McLean Hospital 115 Mill Street Belmont, MA 02478
Darrick T. Balu, PhD, grew up in New York City where he earned his undergraduate and Master’s degrees. After receiving his PhD from the University of Pennsylvania, he was awarded the Division 28: Psychopharmacology and Substance Abuse Outstanding Dissertation Award from the American Psychological Association. Dr. Balu joined McLean Hospital as a post-doctoral fellow in 2008, was promoted to instructor in 2012, and to assistant professor in 2014. He is now director of his own laboratory.
Dr. Balu has been the recipient of travel awards from the American College of Neuropsychopharmacology and the Society of Biological Psychiatry (Chair’s Choice). He has also been selected to participate in several Cold Spring Harbor Laboratory courses and is a member of the Societies for Neuroscience and Biological Psychiatry.
Dr. Balu’s Translational Psychiatry Laboratory, founded in the fall of 2015, uses a wide array of cutting-edge tools (i.e., mouse genetics and viral techniques, biochemistry, molecular biology, immunohistochemistry, and behavior) to understand the neurobiological mechanisms that underlie the synaptic and behavioral abnormalities associated with psychiatric disorders, such as schizophrenia. Dr. Balu aims to use these insights into the pathophysiology of disease to test compounds for potential therapeutic effects in his models.
Schizophrenia is a chronic, severe mental disorder that affects millions of Americans. Like other psychiatric and developmental disorders, schizophrenia is a disorder of complex genetics. Multiple risk genes of modest effects interact with the environment to cause the illness. Dr. Balu is interested in better understanding a particular excitatory neurotransmitter system in the brain, and using this information to gain new insights into the underlying causes of schizophrenia.
Dr. Balu and his staff utilize mouse models carrying mutations in genes that have been associated with schizophrenia, to determine how these genetic changes lead to abnormalities in brain structure and function, and ultimately behavior. They then test the ability of novel drugs to normalize the pathologies in their models with the hope of finding better treatments for schizophrenia.
The N-methyl-D-aspartate receptor (NMDAR) is an ionotropic glutamate receptor that is widely distributed throughout the brain. What makes the NMDAR unique is that in addition to the binding of its agonist glutamate, NMDAR activation requires the binding of a co-agonist—either glycine or D-serine. D-serine is converted from L-serine by the enzyme serine racemase (SR). Using novel immunofluorescent techniques, the lab recently demonstrated that SR and D-serine are almost exclusively located in neurons (excitatory and inhibitory), both in mouse and humans; contrary to the previous belief that SR is predominantly astrocytic. Future studies will be aimed at determining the significance of SR and D-serine containing GABAergic neurons, and whether they can modulate excitatory input via NMDAR GMS agonist availability, which could fundamentally change our understanding of how inhibitory neurons regulate brain activity. New lines of investigation are aimed at understanding processes that regulate the expression of SR, and in turn, D-serine synthesis. For example, Pavlovian threat conditioning and extinction, both of which are dependent on NMDAR activity, up-regulate SR and D-serine. These changes occur in the brain regions important for these behaviors including the amygdala and prefrontal cortex.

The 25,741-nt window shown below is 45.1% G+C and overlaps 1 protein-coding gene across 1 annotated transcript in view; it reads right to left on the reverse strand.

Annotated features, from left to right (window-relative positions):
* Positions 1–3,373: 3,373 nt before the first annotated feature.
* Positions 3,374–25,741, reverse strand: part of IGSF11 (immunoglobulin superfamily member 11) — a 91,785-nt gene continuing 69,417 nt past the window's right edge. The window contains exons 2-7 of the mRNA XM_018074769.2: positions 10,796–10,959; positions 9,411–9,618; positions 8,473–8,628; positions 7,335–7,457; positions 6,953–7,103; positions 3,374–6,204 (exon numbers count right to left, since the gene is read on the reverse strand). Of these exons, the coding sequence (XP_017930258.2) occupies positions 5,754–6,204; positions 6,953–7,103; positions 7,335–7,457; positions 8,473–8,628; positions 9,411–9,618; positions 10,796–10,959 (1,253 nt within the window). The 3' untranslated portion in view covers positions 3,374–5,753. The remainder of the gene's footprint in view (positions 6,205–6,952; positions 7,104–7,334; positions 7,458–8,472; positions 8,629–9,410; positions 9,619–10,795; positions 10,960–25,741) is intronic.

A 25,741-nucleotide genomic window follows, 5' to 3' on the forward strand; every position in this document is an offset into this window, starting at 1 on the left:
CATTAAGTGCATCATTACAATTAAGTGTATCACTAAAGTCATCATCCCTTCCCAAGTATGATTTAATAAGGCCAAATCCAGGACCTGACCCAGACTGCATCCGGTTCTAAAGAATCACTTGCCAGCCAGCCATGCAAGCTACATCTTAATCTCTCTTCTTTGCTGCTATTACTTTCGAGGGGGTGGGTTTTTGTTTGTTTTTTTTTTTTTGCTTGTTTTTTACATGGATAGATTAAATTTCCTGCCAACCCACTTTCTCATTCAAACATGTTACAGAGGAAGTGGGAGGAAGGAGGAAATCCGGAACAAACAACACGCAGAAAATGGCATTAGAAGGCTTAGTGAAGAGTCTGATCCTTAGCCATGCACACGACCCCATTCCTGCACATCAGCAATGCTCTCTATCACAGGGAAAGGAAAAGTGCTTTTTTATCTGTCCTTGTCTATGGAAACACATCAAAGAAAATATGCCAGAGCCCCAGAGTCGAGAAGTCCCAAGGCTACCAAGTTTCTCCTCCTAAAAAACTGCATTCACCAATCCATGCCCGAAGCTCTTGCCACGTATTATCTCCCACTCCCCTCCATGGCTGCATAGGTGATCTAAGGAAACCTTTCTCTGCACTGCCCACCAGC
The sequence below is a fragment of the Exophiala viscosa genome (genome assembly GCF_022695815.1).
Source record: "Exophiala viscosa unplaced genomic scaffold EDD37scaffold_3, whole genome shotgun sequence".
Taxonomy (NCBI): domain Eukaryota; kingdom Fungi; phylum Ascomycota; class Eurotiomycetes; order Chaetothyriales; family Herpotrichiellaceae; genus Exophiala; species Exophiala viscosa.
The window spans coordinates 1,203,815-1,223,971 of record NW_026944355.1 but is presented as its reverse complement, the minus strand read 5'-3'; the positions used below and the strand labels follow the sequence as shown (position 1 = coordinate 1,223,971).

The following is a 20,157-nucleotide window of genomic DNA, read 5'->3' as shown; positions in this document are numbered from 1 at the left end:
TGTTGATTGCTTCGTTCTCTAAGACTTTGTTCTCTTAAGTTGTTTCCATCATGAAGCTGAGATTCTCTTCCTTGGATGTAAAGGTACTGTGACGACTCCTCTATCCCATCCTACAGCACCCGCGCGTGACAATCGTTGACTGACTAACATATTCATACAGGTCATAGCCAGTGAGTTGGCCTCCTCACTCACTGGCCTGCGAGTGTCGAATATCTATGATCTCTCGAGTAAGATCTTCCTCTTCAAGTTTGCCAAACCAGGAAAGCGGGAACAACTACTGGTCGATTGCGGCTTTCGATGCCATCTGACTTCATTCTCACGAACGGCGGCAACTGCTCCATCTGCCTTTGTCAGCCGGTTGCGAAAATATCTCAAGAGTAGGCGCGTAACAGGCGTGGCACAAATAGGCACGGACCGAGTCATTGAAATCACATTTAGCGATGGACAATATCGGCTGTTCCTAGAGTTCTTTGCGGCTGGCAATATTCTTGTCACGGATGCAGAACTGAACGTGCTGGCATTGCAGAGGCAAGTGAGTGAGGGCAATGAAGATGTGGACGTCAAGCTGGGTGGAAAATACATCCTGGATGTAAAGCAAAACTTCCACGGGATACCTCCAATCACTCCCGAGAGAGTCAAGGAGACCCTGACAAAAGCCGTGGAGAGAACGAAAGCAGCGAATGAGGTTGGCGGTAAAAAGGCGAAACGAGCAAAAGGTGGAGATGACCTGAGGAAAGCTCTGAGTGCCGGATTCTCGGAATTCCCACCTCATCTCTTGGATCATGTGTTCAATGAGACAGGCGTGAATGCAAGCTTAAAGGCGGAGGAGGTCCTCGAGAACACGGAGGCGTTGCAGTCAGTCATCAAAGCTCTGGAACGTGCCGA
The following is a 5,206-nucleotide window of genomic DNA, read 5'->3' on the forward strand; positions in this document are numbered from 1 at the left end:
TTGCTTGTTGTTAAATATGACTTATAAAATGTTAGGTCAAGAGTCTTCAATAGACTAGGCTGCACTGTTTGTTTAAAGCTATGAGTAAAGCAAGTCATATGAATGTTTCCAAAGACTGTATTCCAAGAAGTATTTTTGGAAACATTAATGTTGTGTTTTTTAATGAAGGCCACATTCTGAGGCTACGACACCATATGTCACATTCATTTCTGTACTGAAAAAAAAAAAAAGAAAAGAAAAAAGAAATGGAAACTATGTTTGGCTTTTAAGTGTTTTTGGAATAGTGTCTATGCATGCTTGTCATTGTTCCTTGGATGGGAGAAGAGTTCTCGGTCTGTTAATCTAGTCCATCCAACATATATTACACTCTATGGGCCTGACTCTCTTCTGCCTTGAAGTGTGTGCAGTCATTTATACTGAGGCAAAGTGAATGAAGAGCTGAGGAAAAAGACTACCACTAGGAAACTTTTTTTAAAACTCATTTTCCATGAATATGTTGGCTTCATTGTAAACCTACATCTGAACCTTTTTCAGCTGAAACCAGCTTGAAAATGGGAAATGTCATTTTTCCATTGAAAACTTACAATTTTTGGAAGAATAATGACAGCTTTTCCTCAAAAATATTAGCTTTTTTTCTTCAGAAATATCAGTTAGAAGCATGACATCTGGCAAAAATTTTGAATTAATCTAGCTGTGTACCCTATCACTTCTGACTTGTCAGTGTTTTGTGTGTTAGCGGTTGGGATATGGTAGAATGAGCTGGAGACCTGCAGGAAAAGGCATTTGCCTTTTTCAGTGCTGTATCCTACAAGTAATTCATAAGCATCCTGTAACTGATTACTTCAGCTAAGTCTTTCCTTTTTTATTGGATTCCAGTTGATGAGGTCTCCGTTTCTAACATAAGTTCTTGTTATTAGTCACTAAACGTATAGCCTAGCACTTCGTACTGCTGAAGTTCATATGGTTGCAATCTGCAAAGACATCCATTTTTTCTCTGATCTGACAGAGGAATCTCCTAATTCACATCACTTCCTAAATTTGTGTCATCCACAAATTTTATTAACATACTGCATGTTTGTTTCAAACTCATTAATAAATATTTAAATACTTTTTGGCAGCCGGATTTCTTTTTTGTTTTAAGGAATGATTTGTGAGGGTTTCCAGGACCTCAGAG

There is an abundance of genetic, clinical, and pre-clinical evidence suggesting that impaired NMDAR function is a major etiological factor contributing to the development of schizophrenia. Dr. Balu and his staff have shown that mice with a genetic deletion of SR recapitulate many of the brain (i.e., reduced dendritic spines and gray matter volume in the hippocampus and cortex) and behavioral abnormalities observed in schizophrenia. In addition to SR knockout mice, Dr. Balu’s laboratory studies dysbindin knockout mice that also have impaired glutamatergic transmission to identify disturbances in common final pathways regulated by NMDAR activity that contribute to impairments in neuroplasticity, and to determine whether these deficiencies can be reversed by pharmacological intervention.
Balu DT, Li Y, Takagi S, Presti KT, Ramikie TS, Rook JM, Jones CK, Lindsey CW, Conn JP, Bolshakov VY, Coyle JT. An mGlu5 positive allosteric modulator rescues the neuroplasticity deficits in a genetic model of NMDA receptor hypofunction relevant to schizophrenia. Neuropsychopharmacology 2016;41(8): 2052-61.
Wolosker HW, Balu DT, Coyle JT. The rise and fall of the D-serine-mediated gliotransmission hypothesis. Trends in Neurosciences 2016;39(11):712-721.
Balu DT, Presti KT, Huang CCY, Muszynski K, Radzishevsky I, Wolosker H, Guffanti G, Ressler KJ, Coyle JT. Serine racemase and D-serine in the amygdala are dynamically involved in fear learning. Biological Psychiatry 2018 83(3):273-283.
Belmont campus - Mailman Research Center, Room 118